Review Summary: Legit surgeons for sure5 of 5 thought this review was well written
General Surgery is a goregrind band formed in 1988. If you made it past the first sentence and still have an interest in checking this out, let me be the first to congratulate you in readily accepting the rather infamous genre known as goregrind. When it comes to General Surgery, there is no dabbling around trying to find a pace, or a direction, or experimentation even, Necrology of all albums is the quintessential short, sweet (ok maybe not sweet), and to the point kind of grind album. It’s but a mere EP, so its length only touches about 16 minutes, but it’s 16 minutes that pleasurably rectify you right in your seat. If ever there were to be found a comfortable goregrind release at the height of its time (after Carcass came to the scene) Necrology has to be it. I can find very little about this album to criticize, very few issues to point out, or anything in general to complain about. This is an incredibly simple and straightforward album that (unlike several goregrind productions to come in later years) doesn’t turn you away. Honestly, if you can feel comfortable with brutal death metal, and be able to recognize a few choice bands in the DM scene, this album can feel right at home for you.
This album sticks out as goregrind for two main reasons: first and foremost it would have to be the vocals, the dual, tri, and sometimes quad vocals on this album offer up a huge selection of different vocal styles, which is why if you can recognize a few choice DM bands of the 90’s, this album will feel much more at home. The other standout point is the blasting drums lining the album, and the guitars are down tuned to the ground. Also, if you’re a lyrical kind of person, and can sense the pathological gore used for lyrics on this album, that can be a standout point as well, and if you’re a person that can look even deeper than that, you can see that this band (much like most goregrind/pornogrind bands) doesn’t take themselves or their lyrics seriously. Part of recognizing and accepting good goregrind (I believe) is the ability to realize that what the band does is by no means serious, and its general silliness is meant as nothing more than an entertainment factor.
Now once you’ve dissected the genre, and gotten to know its true intentions, and know what to expect, the time has come to hit the play button. At first glance, everything seems to be in order, everything appears well thought out, and played carefully, especially the vocals. The vocals on this album are by far the most exciting part, simply because there is loads of variety. If you’re familiar with Carcass’s earlier work, basically everything before Necroticism, then you can easily tell that this band directly takes from their style. And why wouldn’t they? After all, Carcass is where most goregrind is born from. But aside from the obvious Carcass mimicking, there is some Immolation, Morbid Angel, Napalm Death, and many other vocal styles I’m sure lining this album, alongside the signature deep, deep guttural vocals key to goregrind. When it comes to the vocal work on here, this EP is absolutely perfect, however there are a few concerning issues with this album.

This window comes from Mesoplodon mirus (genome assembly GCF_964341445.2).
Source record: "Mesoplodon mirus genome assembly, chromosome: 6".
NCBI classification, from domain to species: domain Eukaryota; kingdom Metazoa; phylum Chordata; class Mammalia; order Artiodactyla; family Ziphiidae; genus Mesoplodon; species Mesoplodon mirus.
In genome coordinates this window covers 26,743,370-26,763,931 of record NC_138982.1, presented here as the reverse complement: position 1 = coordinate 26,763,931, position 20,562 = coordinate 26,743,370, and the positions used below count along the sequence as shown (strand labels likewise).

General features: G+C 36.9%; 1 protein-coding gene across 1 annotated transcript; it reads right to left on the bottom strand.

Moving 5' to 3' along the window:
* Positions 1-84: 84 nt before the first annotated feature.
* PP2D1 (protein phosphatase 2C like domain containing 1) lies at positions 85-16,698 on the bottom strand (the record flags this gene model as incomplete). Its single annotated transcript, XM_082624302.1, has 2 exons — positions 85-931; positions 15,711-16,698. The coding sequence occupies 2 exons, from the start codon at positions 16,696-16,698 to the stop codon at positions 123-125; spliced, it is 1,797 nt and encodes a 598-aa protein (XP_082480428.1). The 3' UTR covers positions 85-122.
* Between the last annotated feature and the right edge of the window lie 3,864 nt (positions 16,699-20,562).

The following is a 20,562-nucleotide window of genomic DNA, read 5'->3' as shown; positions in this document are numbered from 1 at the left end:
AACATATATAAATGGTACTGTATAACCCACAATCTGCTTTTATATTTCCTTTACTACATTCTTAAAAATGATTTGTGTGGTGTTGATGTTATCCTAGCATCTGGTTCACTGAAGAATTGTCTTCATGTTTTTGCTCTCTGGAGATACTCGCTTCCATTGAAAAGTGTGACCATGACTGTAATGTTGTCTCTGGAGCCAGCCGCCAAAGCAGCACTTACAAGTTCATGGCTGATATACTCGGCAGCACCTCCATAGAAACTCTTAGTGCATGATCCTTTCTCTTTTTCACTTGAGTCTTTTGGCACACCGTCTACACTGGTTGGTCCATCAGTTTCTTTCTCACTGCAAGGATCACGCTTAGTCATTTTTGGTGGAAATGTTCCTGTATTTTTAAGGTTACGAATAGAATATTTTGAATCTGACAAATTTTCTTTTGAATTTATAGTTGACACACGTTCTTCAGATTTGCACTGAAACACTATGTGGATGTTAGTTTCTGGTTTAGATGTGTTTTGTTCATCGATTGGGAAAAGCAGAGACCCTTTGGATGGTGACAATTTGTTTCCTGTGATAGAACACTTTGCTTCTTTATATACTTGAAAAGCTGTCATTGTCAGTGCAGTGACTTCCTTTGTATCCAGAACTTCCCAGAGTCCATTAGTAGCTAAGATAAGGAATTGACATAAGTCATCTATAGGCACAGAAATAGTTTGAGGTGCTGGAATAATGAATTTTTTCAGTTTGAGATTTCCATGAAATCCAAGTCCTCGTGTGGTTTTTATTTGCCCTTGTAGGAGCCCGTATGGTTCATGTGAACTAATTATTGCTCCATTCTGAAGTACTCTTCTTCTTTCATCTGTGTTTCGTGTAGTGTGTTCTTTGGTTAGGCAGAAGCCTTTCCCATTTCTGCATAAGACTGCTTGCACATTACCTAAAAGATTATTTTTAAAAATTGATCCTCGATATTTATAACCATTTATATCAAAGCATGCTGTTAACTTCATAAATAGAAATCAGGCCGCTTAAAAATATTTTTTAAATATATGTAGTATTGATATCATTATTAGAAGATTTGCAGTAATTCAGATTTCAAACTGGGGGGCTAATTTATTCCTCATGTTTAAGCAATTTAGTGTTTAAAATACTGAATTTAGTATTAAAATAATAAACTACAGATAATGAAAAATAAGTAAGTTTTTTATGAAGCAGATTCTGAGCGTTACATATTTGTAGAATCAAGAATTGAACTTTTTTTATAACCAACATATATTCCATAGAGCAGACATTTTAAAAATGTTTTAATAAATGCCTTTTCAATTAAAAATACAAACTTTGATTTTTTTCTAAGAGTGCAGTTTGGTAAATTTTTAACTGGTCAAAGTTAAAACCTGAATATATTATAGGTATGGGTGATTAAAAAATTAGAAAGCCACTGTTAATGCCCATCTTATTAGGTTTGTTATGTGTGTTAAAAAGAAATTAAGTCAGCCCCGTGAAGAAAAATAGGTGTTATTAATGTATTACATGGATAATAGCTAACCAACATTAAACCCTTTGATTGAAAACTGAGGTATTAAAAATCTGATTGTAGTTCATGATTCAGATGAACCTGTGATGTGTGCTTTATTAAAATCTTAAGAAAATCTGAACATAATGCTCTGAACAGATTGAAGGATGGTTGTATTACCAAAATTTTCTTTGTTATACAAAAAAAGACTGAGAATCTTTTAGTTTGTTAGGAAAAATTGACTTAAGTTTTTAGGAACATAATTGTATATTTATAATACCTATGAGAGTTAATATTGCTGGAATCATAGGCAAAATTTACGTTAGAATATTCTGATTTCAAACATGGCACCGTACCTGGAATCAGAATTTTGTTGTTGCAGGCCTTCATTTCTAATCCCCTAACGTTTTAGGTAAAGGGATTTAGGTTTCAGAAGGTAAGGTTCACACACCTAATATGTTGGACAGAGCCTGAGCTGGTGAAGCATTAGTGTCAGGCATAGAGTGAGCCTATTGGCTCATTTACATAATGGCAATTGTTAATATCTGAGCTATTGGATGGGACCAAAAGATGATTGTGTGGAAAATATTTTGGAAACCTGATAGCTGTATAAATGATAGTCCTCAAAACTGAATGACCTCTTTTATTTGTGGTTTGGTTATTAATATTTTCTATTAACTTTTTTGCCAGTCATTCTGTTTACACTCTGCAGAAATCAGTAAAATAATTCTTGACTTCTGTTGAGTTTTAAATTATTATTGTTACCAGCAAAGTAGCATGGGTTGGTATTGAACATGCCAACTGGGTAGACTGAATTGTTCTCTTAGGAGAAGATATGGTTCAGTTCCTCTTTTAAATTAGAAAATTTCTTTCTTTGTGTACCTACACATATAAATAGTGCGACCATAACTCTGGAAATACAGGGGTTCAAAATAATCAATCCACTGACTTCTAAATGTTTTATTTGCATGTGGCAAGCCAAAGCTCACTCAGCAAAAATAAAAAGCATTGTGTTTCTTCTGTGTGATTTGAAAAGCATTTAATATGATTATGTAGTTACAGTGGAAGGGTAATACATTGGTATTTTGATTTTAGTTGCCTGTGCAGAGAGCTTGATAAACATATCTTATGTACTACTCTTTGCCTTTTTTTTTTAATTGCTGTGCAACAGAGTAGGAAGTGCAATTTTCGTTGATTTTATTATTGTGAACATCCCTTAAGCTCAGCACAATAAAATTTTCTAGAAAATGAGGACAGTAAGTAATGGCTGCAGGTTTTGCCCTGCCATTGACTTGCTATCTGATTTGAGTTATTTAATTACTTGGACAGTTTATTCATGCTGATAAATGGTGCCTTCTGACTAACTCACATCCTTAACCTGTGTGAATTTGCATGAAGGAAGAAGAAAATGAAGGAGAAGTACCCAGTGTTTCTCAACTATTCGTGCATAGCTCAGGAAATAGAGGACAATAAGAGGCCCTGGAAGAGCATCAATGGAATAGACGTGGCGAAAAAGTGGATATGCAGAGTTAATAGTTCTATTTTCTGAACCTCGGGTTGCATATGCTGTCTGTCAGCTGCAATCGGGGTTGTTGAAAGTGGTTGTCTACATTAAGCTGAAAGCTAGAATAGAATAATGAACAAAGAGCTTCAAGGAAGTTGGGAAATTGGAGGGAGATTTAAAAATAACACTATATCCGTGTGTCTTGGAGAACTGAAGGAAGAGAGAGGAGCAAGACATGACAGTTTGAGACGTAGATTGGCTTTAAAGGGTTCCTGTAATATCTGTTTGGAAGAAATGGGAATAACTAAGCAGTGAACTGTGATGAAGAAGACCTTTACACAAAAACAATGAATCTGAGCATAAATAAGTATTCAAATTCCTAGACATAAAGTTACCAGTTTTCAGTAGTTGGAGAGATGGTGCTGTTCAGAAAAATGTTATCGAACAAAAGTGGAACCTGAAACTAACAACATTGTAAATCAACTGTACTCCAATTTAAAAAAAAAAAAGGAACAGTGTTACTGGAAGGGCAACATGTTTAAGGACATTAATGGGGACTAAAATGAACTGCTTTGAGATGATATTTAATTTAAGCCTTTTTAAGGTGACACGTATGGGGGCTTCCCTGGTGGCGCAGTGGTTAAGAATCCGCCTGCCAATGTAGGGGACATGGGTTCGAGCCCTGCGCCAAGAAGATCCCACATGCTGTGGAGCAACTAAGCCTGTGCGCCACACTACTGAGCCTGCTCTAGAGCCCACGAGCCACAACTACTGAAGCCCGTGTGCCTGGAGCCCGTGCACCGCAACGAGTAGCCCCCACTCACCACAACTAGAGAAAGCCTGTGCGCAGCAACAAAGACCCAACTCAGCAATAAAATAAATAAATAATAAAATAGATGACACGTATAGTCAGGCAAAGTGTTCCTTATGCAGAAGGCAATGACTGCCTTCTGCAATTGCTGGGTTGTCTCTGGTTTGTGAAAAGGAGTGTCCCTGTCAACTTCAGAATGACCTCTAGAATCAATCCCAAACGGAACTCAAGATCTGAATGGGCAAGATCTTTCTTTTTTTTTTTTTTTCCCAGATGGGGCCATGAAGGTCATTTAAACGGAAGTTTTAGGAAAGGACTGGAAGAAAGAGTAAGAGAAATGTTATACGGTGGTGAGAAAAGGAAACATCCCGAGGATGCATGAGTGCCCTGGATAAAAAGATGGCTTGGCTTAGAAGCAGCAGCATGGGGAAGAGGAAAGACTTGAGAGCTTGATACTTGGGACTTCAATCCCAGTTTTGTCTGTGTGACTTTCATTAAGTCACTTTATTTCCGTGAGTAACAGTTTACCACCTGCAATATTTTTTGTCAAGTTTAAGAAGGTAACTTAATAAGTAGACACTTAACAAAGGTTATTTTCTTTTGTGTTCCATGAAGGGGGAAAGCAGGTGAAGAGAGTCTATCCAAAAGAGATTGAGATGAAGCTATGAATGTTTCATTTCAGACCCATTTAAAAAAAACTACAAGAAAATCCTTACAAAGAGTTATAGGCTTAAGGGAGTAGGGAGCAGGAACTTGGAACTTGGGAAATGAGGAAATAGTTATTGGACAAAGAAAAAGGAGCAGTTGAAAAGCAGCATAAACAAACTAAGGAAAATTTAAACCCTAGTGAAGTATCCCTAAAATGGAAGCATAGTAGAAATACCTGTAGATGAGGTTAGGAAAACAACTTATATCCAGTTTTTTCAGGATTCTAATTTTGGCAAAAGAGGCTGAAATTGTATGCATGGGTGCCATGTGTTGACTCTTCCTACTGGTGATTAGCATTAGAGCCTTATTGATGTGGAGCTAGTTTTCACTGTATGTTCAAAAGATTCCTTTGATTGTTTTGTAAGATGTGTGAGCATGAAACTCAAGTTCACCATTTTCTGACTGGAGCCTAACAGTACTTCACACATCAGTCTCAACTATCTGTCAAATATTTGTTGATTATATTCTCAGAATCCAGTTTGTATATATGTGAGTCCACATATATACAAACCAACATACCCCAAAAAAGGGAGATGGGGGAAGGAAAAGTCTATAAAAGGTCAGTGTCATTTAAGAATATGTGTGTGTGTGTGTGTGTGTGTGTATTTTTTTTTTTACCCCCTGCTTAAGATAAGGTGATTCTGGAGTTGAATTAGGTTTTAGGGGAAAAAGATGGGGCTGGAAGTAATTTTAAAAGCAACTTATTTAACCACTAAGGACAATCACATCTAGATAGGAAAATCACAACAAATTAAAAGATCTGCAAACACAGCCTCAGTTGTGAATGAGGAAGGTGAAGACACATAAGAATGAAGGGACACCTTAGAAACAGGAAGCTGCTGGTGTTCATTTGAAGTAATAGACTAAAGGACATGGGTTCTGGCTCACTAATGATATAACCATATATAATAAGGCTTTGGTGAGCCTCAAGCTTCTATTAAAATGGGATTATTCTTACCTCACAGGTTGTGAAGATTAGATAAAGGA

The first problem would be the production, to put it simply, it isn’t exactly reminiscent of what the whole goregrind experience ought to feel like. The guitars feel a bit too down tuned, and because of this, there isn’t much audibility in the bass, and in some areas, the guitars are simply too loud, and block out everything, even the vocals. There is also the issue of the actual guitar playing; it can get rather dull. Other notable bands in the genre such as The County Medical Examiners or Haemorrhage have chords and scales ranging all up and down the fret board, along with innumerable solos. Necrology, besides a few solos here and there (which are great for their sake) it really is the same chord progression over and over. It is with this album, and a few others like it, and those albums only that I’ll admit there is some dull repetition here and there, but otherwise, this is a very unique genre, despite just about everything coming from Carcass. The drums on the other hand are just shy of perfect. Unlike much of what you’ll find today, they’re not overproduced, and it’s not like every song is littered with abysmal blast beats. In Necrology, you can find speed, groove, even jazz towards the end of the album, on a particular song where the guttural vocals make an outstanding and extended appearance. When it comes to the drumming, there is not much to deem “unnecessary”.
General Surgery are off to a good start to say the least, and it’s a shame the band had to take over a decade off, but when they reunite, it’s a force to be reckoned with, no doubts there. However what they produce in the 00’s has absolutely nothing on the slamming productions from back in the early 90’s, when grind was at its best. This is not an acquired taste in the slightest; any fan of the recognizable death metal bands and their best albums from the 90’s can easily find a connection with this phenomenal piece of work. Definitely worth those peoples’ 15 minutes.